Art Healership Lessons

A lesson on the importance of being ordinary

Marcel Duchamp, Fountain, 1917, photographed by Alfred Steiglitz, backdrop is The Warriors, by Marsden Hartley

When beholding a toilet enshrined upon a plinth, it might seem unrealistic to think that its role as a very ordinary object could inspire quiet confidence; but, it should.

Duchamp teaches us with this urinal, that it is not what an object is, nor is it what an object looks like, which gives it importance. It is where you dare to put it.

If we apply that to ourselves, we can learn that  it is not what or who you are, nor your appearance that will ultimately determine how people see you, but the unreserved way in which you carry these things, that will help the world sit up and pay attention. If you remain thinking, ‘I’m just ordinary, performing a daily routine, unglamorous, but functioning’, then that is all you will allow yourself to become.

Proudly, the piss-pot perches, unashamed of its bog-standard appearance, bold enough to call itself a ‘fountain’ – to call itself important. And it is this confidence that we can emulate; should you not feel your best-self one day, there is a lot to be said here for the old adage: fake it till you make it.

Here is a reminder: this upside-down thing that people wee in changed art forever (and was set to sell for £1.7 million back in 2002); it has us all eternally fooled with its brazen appearances in gallery after gallery.

It is not just because it is a urinal that this work is famous; it is because it is a urinal in an art gallery. So, even if you view yourself as a toilet, turn up to that job interview, that party, that date with trust in who you are and the value you hold, and the people who behold you will likely recognise your value – because you’re you.

This work reminds us that all confidence is – is a performance. It is through this performance that people will see your most valuable assets because you have walked in as if they have belonged there this entire time. The emphasis of your worries, therefore, should not rest on what you are (which is, by default uniquely you and more than enough). You should concern yourself instead with who you will boldly present yourself to be. It is this that will affect how people perceive you, and how they perceive your ‘ordinariness’, because you know that it too deserves to be enshrined upon a plinth in a nice space.

Art Healership Lessons

A lesson on the narrative we tell ourselves

Tess Jaray, How Strange, 2001, oil on linen, Royal Academy of Arts, London

Imagine each dot is a moment in your life. Place the first few moments that come to mind on the top line, those that are within closest reach.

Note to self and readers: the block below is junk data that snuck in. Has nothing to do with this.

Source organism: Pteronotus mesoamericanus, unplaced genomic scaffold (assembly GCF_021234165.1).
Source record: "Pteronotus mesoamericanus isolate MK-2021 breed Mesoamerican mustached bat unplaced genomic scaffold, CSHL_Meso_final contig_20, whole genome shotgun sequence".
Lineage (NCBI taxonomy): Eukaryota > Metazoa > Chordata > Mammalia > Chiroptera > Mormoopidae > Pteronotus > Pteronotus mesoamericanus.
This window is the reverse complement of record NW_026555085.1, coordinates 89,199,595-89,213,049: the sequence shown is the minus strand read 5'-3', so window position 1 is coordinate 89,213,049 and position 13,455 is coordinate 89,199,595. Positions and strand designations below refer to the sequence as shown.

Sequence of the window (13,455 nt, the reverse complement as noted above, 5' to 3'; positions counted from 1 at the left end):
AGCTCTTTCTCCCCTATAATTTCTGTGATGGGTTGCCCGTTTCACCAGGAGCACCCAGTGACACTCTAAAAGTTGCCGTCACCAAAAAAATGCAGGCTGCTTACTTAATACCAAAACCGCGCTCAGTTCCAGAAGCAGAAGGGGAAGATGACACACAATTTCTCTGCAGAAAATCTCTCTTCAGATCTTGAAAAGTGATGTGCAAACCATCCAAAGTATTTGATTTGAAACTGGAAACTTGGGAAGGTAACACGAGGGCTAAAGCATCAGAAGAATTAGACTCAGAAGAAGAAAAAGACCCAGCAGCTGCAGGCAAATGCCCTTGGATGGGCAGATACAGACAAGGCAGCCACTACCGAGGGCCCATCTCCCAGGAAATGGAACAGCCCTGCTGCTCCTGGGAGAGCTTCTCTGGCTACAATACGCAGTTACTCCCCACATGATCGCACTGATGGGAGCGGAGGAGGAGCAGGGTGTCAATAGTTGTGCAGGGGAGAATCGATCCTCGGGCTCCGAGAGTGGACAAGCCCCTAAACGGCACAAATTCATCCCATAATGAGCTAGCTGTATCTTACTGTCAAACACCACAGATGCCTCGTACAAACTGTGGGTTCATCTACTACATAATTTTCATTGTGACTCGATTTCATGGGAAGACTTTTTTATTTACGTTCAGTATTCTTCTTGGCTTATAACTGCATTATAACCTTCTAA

What moments come to mind? What are they showing you about your world? If these were the only moments you could show a stranger, what kind of assumptions might they make about your life?

As you begin to move from dot to dot, for as long as is comfortable, you might note which moments feel far away and distant. Which memories would you place in the specs at the bottom.

How strange that, in recalling the moments that preoccupy us the most, we do not always give space to the ones in which we are most content.

The dots are all the same size; we just arrange them as if they aren’t. We choose to give importance to what feels familiar, and therefore what is ‘closer’ to how we view our life to be. Often, this is in place of moments that bring us peace; they might not fit the narrative to which we are most accustomed to living. How strange it is that the mind is wired in this way.

Jaray’s work invites us to observe how we choose to find order in chaos, how we make an illusion of meaning and sense out of life. The painting shows that, where ‘order’ means that with which we are familiar – it can also mean contentedness, depending on our perspective.

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Art Healership Lessons

A lesson on letting go

Ai Wei Wei, Dropping a Han Dynasty Urn, 1995, triptych of black and white prints

It is time to break what we know. Everything that was held dear could be, at best a social construct, and at worst, unconsciously destroying our lives.

Ai Wei Wei eloquently shows us the power of destroying what we value, be it a 2000 year-old urn or a preconceived idea. He forces us to confront everything that is; he demands we ask, ‘why?’, imploring that we demand, ‘but what is it all for?’, and ending with a revolutionary, ‘what if we forgot all we knew to be important and created something new?’

As we look upon history dropping, falling, and shattering, a way of thinking and being, lies in pieces on the floor, we must ask ourselves what exactly we’ve been holding on to for so long and why we’ve been holding on so tightly. Past traditions are no less valuable, even when they have been dropped. But, perhaps they need to be broken so we can pick up the remains and use them create something better tomorrow.

We are led to forget that society is entirely man-made, from our traditions to our ornamental décor. Ai Wei Wei bluntly points out that our ways are not indestructible, they are fragile and can, and should frequently (especially when causing damage and destruction), be shattered. With this reminder, an answer crystallises for anxious questions:  how can we move on from the past? how can we improve? how can we move on from what we know?

Let go.

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